Once nomadic hunters and gatherers of wild food in desolate areas like the Kalahari desert of SW Africa, most of the San now live in settlements and work on cattle ranches or farms. This transition sometimes has been forced by government policies; legal and physical obstacles in Botswana, including the setting aside of San ancestral land in reserves, have frustrated San who wish seek to live traditionally. San life historically centered on the small hunting band as the main social unit, with larger organizations being loose and temporary. Caves and rock shelters were used as dwellings, and they possessed only what they can carry, using poisoned arrowheads to fell game and transporting water in ostrich-egg shells. The San have a rich folklore, are skilled in drawing, and have a remarkably complex language characterized by the use of click sounds, related to that of the Khoikhoi.
For thousands of years the San lived in S and central Africa, but by the time of the Portuguese arrival in the 15th cent., they had already been forced into the interior of S Africa. In the 18th and 19th cent., they resisted the encroachment on their lands of Dutch settlers, but by 1862 that resistance had been crushed.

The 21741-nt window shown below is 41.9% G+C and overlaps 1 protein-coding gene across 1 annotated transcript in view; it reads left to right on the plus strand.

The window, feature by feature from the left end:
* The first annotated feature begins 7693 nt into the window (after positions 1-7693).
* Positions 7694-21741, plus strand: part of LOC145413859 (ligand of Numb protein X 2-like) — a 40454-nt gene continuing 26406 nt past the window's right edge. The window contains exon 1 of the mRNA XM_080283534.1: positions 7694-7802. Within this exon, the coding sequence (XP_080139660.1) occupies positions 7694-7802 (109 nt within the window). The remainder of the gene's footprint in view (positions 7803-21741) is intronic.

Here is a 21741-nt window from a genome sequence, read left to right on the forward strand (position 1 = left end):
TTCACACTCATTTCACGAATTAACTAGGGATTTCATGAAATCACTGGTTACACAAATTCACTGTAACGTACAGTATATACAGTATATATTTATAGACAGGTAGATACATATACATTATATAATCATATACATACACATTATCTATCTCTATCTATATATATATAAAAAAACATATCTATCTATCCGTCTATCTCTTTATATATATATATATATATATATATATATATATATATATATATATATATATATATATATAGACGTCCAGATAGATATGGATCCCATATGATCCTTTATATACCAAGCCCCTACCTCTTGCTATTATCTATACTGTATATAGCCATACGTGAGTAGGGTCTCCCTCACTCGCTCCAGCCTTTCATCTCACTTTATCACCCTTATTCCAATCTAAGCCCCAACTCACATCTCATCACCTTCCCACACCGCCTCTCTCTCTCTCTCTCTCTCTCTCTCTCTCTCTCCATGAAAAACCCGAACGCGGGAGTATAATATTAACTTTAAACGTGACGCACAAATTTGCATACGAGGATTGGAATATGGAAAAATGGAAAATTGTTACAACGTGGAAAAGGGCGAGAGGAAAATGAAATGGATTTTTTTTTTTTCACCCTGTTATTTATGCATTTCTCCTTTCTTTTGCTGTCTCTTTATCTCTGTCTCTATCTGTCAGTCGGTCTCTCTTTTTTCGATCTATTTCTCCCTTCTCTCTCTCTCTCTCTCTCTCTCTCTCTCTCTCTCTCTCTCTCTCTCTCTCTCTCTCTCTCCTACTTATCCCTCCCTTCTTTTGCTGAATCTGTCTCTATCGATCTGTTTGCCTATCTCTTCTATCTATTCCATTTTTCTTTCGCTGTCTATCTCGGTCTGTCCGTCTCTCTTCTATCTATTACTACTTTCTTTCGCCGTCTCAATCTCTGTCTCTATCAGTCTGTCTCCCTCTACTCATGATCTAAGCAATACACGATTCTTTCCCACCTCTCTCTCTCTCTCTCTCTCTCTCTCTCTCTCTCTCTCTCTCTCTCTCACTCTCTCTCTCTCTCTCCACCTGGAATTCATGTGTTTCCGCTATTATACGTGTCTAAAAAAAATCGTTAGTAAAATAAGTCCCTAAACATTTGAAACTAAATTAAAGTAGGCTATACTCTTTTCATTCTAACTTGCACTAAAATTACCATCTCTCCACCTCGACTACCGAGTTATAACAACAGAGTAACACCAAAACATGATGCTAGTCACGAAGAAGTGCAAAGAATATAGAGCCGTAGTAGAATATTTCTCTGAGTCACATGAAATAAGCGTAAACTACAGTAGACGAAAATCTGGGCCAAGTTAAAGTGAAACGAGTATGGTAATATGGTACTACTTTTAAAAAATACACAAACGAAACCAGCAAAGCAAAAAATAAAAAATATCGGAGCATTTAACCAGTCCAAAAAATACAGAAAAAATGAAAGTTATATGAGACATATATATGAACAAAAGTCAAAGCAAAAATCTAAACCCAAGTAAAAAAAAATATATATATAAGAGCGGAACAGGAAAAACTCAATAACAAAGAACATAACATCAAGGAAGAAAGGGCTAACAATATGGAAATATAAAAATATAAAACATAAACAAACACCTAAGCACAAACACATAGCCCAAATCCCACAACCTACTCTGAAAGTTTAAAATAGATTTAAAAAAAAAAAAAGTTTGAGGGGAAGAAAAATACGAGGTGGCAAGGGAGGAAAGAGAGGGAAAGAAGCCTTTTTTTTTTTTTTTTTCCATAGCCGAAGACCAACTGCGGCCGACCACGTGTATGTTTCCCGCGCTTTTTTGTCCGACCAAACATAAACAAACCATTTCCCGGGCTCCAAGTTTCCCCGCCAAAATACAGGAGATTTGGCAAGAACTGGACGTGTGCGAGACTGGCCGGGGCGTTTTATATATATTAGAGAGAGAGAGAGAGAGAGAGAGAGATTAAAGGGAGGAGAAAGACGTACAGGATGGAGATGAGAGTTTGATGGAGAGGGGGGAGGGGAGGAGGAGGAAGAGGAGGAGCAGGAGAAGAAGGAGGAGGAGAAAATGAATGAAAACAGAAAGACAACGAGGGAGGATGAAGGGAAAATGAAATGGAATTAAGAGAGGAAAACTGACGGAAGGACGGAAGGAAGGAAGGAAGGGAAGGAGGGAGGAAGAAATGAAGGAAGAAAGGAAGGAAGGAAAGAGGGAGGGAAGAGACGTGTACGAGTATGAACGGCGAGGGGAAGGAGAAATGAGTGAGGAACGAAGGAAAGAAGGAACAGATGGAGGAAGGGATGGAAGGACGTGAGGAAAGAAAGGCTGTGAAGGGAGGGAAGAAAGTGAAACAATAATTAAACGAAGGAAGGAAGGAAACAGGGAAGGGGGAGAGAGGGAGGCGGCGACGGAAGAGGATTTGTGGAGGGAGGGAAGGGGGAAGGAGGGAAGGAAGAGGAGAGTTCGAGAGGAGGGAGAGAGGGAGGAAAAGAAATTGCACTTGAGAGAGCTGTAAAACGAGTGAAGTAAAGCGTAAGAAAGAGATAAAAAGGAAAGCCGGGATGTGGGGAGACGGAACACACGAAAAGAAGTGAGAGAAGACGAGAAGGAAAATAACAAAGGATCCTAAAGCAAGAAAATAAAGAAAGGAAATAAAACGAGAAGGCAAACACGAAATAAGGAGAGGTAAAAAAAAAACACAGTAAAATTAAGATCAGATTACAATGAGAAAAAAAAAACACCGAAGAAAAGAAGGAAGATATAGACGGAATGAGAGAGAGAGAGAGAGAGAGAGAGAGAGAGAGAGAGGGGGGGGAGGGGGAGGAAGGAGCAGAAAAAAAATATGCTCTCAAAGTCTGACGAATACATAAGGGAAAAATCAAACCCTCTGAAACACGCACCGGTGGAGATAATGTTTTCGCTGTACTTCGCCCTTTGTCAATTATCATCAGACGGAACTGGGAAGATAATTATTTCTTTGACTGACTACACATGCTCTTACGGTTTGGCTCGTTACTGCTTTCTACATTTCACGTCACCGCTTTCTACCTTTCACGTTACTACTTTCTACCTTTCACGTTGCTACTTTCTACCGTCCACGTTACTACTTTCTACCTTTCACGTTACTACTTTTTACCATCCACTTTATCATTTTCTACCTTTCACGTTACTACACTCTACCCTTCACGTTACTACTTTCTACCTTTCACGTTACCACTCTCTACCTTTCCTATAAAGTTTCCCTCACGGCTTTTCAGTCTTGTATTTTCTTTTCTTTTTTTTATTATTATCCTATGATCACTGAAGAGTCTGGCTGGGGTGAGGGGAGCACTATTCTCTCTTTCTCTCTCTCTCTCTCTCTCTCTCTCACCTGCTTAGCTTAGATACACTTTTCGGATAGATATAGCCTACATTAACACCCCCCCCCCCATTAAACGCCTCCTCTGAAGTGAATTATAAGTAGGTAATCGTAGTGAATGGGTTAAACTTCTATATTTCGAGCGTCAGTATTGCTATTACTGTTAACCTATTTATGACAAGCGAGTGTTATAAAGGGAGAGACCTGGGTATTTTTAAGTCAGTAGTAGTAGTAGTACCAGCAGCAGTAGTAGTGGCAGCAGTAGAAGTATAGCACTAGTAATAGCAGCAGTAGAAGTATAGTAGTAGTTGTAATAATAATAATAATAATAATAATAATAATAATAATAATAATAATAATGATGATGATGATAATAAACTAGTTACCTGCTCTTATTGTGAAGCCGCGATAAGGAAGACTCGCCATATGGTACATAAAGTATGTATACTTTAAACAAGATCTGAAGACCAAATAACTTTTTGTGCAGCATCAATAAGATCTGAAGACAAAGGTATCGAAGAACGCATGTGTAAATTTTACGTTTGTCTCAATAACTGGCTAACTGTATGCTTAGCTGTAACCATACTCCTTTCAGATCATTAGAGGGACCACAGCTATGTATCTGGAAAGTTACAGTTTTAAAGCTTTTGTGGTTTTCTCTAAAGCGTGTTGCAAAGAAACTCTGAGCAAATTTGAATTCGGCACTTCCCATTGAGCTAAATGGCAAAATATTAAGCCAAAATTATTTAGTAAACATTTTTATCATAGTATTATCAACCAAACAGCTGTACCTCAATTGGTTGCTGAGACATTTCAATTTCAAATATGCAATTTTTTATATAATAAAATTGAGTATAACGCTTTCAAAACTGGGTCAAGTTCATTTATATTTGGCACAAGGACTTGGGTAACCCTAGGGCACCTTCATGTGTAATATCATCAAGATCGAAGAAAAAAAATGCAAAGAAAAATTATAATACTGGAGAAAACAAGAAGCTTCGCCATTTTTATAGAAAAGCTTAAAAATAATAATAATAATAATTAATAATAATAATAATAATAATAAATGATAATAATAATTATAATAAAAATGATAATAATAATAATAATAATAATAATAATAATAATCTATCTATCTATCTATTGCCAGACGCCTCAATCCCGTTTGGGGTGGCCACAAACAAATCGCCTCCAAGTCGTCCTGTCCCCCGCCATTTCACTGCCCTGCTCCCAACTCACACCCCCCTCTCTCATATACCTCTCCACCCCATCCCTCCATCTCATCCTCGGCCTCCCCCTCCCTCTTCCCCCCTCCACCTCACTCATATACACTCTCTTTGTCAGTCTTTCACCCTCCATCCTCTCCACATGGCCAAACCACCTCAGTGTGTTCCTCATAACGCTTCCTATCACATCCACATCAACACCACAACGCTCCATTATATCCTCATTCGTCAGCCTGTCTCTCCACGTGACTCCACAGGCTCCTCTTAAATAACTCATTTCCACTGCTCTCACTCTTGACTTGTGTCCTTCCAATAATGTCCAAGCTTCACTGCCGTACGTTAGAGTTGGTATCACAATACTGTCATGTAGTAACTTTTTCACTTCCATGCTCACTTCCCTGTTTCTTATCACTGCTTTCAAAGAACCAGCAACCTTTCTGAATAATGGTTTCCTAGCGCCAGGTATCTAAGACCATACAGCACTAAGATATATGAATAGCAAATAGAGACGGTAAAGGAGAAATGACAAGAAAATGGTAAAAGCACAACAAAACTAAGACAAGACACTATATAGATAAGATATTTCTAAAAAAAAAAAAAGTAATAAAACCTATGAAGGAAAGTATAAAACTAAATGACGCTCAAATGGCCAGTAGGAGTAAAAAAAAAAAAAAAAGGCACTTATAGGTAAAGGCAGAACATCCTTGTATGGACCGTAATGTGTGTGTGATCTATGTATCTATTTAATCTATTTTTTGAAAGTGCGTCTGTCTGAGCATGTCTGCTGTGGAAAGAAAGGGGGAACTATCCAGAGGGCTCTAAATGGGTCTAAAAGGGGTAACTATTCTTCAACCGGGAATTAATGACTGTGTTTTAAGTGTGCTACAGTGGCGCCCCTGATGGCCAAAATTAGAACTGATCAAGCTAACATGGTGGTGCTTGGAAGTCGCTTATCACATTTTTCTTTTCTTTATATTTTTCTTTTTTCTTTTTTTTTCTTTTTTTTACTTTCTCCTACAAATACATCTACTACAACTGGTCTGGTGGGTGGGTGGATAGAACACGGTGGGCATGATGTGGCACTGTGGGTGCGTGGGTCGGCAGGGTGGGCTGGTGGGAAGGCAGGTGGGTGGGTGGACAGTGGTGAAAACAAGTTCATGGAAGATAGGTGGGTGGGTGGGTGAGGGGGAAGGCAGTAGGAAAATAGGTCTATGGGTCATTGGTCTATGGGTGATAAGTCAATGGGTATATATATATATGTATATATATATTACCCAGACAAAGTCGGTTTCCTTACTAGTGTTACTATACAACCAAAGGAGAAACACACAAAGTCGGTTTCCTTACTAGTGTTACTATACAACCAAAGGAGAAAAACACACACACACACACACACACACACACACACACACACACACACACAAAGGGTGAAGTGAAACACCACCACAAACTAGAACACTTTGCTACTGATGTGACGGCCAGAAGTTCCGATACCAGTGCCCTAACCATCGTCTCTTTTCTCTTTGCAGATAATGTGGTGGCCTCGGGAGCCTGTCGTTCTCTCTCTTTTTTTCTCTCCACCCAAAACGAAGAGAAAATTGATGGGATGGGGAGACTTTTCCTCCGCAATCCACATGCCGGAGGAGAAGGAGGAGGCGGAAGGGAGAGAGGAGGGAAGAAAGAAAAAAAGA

See E. M. Thomas, The Harmless People (1959, repr. 1969) and The Old Way (2006); J. B. Wright, Bushmen Raiders of the Dakensberg, 1840-1870 (1971); L. J. Marshall, !Kung of Nyae Nyae (1975) and Nyae Nyae !Kung Belief and Rites (1999); R. B. Lee and I. DeVore, Hunter-Gatherers (1976).
Ironically, Saitō Dōsan fell in his own son Saitō Yoshitatsu's coup d'état in 1556. Heavily outnumbered, he was defeated at the Battle of Nagaragawa. His remains were originally interred in Sōfuku-ji, but they were later moved to Jōzai-ji because the Nagara River kept overflowing and covering his burial mound. Both temples are located in Gifu.